Inorganic Chemistry For Dummies by Alvin W. Orbaek and Michael Matson


5457ddce9b3abcf-261x361.jpg Author Alvin W. Orbaek and Michael Matson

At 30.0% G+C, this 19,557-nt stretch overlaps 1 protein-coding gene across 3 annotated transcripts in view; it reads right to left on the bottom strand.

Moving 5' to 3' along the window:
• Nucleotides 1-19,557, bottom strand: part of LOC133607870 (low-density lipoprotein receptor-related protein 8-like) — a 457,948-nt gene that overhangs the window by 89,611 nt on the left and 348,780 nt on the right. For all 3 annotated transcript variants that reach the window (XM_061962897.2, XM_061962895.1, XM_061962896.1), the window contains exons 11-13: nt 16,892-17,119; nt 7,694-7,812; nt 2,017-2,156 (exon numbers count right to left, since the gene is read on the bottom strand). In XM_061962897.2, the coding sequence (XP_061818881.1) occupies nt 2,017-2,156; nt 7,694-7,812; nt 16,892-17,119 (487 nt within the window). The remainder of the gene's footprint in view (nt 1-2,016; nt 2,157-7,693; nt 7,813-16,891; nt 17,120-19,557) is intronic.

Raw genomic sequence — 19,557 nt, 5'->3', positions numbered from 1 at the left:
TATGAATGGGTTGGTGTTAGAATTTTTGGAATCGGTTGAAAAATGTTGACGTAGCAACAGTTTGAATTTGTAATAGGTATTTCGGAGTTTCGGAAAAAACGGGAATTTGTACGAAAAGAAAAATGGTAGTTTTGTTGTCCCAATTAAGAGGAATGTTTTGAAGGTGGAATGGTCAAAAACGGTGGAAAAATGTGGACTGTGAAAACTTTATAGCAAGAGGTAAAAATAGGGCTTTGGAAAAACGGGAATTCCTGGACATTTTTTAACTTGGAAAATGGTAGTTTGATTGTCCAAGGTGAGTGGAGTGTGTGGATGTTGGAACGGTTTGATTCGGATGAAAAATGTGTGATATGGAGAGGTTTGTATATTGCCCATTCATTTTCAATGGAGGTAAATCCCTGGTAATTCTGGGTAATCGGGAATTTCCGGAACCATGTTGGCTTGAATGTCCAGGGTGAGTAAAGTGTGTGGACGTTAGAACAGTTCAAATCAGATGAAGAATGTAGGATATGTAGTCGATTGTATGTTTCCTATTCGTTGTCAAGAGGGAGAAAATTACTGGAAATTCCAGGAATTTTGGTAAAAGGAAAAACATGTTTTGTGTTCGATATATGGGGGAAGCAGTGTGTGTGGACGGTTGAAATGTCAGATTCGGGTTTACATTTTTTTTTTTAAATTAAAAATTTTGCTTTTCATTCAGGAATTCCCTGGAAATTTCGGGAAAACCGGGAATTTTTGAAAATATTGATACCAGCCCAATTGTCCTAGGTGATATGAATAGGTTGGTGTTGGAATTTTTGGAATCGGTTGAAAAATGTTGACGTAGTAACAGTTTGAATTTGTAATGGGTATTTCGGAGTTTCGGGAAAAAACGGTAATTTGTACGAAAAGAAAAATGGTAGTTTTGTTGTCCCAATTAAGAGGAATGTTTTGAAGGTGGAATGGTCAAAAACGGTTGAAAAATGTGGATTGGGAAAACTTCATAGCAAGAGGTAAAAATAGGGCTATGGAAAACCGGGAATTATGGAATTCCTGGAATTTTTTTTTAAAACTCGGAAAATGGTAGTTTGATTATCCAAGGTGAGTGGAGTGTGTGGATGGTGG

Isbn 9781118217948
File size 14.8 Mb
Year 2013
Pages 384
Language English
File format PDF
Category chemistry